URBANA – Some $39 million in improvements to the local sanitary sewer system are moving ahead.
The state Environmental Protection Agency has given its approval to plans for the improvements at the Urbana & Champaign Sanitary District's Northeast Treatment Plant, calling them "technically sound and cost-effective."
After a public comment period in the next 60 days, the state would lend the district $39 million.
It will be repaid by a 3 percent a year fee increase for users that runs for the next nine years, said Michael Little, the district's executive director. That will take the average bill from $17.68 per month now to $22.48 per month by 2017.
Geoffrey Andres, the manager of infrastructure financial assistance at the state's Water Bureau, wrote the letter granting tentative approval.
Much of the facilities at the Northeast Treatment Plant were built in 1923.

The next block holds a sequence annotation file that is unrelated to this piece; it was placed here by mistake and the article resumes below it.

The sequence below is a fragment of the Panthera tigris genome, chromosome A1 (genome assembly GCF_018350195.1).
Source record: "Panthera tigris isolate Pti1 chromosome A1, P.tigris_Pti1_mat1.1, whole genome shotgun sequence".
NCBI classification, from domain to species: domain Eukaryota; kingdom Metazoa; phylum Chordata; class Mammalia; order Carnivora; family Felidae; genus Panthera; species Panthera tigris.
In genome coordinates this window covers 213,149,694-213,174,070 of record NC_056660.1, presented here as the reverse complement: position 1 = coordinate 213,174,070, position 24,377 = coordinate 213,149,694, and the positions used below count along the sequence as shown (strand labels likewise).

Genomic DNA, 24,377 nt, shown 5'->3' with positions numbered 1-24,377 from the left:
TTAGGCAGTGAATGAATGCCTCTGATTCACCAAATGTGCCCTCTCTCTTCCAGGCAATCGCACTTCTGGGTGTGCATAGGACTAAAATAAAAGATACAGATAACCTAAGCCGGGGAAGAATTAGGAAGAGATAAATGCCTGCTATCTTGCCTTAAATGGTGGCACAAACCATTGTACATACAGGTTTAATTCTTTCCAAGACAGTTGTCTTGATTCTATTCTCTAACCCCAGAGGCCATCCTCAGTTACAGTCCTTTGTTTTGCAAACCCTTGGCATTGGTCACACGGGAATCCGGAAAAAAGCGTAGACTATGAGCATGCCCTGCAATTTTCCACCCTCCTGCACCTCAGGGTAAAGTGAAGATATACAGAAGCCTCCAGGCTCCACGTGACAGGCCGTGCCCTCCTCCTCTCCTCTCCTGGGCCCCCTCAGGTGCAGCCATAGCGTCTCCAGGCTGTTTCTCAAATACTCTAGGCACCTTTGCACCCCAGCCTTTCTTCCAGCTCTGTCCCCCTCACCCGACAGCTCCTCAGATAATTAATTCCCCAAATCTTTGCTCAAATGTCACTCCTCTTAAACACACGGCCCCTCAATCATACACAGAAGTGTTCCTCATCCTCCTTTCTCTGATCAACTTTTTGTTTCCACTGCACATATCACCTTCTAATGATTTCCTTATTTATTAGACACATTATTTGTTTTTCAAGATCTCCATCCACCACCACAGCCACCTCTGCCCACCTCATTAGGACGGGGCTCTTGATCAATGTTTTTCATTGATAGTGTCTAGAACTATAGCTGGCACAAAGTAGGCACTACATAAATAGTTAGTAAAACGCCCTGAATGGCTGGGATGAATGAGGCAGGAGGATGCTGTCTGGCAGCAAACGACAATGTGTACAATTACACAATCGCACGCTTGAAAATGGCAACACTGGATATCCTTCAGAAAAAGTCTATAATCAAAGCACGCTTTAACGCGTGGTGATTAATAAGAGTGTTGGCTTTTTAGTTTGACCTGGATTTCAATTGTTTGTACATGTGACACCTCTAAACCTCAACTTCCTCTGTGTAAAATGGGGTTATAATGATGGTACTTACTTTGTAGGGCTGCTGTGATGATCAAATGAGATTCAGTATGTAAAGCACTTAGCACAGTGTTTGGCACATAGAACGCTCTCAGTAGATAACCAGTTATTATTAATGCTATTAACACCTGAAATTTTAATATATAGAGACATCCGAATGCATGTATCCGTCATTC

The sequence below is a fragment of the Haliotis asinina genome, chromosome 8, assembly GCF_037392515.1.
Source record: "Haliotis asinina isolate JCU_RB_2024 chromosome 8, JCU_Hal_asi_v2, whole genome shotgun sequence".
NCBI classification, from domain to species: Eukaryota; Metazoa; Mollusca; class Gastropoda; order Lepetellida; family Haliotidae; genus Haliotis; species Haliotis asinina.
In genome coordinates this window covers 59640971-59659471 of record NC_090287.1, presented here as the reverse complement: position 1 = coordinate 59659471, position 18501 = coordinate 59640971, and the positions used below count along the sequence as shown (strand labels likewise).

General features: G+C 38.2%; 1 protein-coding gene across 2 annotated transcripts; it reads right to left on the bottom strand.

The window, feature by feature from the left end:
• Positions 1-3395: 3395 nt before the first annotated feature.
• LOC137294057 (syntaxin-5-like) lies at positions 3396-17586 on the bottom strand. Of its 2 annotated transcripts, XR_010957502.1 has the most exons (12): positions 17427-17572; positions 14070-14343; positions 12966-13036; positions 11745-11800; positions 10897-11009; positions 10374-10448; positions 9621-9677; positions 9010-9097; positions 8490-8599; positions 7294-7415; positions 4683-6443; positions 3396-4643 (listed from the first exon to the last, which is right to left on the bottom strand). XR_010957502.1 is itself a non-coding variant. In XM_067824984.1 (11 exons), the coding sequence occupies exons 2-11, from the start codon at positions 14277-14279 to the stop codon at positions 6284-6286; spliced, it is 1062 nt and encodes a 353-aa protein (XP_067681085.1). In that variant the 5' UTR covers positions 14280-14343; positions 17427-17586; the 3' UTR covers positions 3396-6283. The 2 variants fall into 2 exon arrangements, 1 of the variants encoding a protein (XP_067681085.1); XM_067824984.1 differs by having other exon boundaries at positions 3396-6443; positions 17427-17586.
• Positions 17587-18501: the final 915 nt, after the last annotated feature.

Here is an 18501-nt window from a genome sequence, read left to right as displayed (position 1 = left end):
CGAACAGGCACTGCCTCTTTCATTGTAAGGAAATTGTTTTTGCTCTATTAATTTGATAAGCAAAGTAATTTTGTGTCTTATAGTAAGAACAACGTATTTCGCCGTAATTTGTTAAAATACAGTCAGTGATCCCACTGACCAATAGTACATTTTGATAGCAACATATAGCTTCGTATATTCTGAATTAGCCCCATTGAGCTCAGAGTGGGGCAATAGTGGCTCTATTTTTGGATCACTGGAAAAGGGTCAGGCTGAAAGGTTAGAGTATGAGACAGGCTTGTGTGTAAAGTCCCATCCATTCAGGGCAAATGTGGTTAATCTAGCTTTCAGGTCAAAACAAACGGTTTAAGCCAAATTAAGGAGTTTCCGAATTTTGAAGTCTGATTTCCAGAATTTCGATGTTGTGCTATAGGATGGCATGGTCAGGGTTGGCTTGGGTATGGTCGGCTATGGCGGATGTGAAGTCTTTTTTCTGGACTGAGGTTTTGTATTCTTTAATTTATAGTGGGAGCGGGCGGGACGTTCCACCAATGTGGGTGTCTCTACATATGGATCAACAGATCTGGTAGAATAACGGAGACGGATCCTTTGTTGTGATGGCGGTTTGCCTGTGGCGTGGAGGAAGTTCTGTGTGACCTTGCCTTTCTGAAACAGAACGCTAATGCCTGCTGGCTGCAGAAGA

Little said some of the original equipment still works, and some of the technology is still applicable.
The project is intended to optimize the facility without major expansion.
Out-of-date filtration systems would be updated and standardized to match the district's new Southwest Treatment Plant's equipment and operations.
It would also reduce excess flows of chlorinated water into the Saline Ditch, otherwise known as the West Branch of the Salt Fork.
One area to be enlarged houses the anaerobic digesters that render waste sludge safe, including food waste from Kraft Foods. This should improve odors, according to Little's proposal.
There will also be new locker rooms for district employees. "Some of those facilities for the employees haven't changed since 1923," Little said.
"We started this planning process back in 2000," Little said. "This is really the final step in the planning."